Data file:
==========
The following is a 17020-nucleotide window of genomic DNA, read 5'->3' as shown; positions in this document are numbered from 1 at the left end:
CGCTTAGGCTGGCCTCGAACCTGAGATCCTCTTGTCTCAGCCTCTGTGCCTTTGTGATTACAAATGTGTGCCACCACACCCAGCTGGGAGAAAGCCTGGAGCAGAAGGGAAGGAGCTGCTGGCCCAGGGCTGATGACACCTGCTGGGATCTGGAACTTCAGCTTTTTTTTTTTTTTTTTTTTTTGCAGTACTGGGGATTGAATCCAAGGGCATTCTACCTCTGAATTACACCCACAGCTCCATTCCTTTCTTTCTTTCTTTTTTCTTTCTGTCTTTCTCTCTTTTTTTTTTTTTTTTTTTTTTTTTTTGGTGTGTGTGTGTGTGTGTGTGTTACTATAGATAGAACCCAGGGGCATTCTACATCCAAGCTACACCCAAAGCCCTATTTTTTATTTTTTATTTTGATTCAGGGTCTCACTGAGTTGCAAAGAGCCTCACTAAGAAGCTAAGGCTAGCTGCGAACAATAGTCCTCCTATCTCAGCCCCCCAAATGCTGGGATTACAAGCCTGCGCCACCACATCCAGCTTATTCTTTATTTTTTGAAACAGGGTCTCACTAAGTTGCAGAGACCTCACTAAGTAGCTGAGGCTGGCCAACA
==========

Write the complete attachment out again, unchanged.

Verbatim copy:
The following is a 17020-nucleotide window of genomic DNA, read 5'->3' as shown; positions in this document are numbered from 1 at the left end:
CGCTTAGGCTGGCCTCGAACCTGAGATCCTCTTGTCTCAGCCTCTGTGCCTTTGTGATTACAAATGTGTGCCACCACACCCAGCTGGGAGAAAGCCTGGAGCAGAAGGGAAGGAGCTGCTGGCCCAGGGCTGATGACACCTGCTGGGATCTGGAACTTCAGCTTTTTTTTTTTTTTTTTTTTTTGCAGTACTGGGGATTGAATCCAAGGGCATTCTACCTCTGAATTACACCCACAGCTCCATTCCTTTCTTTCTTTCTTTTTTCTTTCTGTCTTTCTCTCTTTTTTTTTTTTTTTTTTTTTTTTTTTGGTGTGTGTGTGTGTGTGTGTGTTACTATAGATAGAACCCAGGGGCATTCTACATCCAAGCTACACCCAAAGCCCTATTTTTTATTTTTTATTTTGATTCAGGGTCTCACTGAGTTGCAAAGAGCCTCACTAAGAAGCTAAGGCTAGCTGCGAACAATAGTCCTCCTATCTCAGCCCCCCAAATGCTGGGATTACAAGCCTGCGCCACCACATCCAGCTTATTCTTTATTTTTTGAAACAGGGTCTCACTAAGTTGCAGAGACCTCACTAAGTAGCTGAGGCTGGCCAACA